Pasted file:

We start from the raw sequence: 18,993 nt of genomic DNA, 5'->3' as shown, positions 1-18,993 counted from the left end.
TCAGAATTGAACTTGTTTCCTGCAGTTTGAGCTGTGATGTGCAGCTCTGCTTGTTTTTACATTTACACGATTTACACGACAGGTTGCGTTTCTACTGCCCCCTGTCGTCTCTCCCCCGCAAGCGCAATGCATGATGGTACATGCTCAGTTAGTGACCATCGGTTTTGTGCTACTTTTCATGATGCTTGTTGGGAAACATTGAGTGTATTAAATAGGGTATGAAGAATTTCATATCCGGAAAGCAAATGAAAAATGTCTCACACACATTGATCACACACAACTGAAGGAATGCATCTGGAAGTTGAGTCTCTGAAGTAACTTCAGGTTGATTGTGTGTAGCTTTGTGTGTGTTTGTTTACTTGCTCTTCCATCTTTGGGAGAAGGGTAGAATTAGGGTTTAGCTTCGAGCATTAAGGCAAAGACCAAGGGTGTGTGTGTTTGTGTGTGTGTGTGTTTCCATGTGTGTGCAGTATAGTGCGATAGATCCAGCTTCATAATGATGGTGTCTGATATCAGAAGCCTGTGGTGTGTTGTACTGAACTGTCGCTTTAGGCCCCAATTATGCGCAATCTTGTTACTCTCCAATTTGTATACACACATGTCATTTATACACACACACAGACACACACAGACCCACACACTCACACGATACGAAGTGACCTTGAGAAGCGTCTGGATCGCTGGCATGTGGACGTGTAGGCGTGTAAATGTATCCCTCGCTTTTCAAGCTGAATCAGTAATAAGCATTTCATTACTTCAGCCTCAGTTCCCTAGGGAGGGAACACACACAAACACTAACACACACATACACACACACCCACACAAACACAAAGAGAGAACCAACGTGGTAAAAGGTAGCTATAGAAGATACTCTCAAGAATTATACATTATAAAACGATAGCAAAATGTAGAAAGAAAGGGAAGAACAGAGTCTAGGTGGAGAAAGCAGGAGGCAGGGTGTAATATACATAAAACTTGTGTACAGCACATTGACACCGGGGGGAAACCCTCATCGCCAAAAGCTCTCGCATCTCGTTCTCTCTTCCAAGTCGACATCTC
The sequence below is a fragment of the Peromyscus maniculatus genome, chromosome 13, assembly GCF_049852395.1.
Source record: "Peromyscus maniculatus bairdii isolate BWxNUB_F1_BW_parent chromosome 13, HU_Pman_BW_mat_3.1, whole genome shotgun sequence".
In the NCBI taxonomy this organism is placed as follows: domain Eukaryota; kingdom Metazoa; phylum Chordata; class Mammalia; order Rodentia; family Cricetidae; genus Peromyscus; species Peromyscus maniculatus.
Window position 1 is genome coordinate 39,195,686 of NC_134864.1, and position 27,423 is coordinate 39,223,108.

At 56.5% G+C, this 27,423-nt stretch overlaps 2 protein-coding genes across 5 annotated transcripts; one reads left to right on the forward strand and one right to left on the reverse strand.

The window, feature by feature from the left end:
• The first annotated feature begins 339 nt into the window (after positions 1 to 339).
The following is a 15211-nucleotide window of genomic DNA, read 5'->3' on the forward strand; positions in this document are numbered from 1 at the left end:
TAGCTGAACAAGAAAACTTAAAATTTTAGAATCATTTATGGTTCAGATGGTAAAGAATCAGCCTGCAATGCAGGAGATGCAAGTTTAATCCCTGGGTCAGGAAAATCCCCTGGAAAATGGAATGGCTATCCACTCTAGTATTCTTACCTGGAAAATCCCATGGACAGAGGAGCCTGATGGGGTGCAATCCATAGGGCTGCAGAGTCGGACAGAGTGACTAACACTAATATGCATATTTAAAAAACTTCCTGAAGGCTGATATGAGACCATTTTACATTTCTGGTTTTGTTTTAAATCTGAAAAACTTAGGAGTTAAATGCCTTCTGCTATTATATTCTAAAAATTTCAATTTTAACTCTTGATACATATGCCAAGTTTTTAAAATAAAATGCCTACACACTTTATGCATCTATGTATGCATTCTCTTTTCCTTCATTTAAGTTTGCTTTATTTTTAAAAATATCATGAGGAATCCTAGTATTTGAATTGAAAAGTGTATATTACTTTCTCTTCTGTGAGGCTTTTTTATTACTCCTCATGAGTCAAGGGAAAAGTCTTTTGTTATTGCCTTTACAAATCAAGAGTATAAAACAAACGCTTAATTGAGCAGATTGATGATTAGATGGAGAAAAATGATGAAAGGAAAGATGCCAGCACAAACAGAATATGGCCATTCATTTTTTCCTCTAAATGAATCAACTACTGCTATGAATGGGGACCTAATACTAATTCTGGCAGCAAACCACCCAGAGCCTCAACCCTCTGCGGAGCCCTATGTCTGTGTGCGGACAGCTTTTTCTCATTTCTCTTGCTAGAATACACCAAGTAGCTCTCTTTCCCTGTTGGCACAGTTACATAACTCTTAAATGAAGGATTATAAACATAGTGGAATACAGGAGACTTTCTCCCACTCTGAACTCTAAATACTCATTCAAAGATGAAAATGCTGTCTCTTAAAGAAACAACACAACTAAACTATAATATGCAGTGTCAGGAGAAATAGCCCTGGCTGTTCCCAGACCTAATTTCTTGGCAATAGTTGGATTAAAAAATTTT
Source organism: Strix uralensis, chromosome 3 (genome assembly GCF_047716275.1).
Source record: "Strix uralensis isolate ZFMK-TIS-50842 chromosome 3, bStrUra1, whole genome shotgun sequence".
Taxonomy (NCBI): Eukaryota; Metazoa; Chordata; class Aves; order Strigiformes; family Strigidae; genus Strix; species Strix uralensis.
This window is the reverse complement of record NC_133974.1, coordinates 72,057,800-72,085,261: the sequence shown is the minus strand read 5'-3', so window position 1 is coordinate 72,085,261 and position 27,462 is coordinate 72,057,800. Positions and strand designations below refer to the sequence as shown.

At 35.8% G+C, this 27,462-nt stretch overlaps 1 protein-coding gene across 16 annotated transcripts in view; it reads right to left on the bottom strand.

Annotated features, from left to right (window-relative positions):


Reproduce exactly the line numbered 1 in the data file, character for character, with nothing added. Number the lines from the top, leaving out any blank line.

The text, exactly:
We start from the raw sequence: 18,993 nt of genomic DNA, 5'->3' as shown, positions 1-18,993 counted from the left end.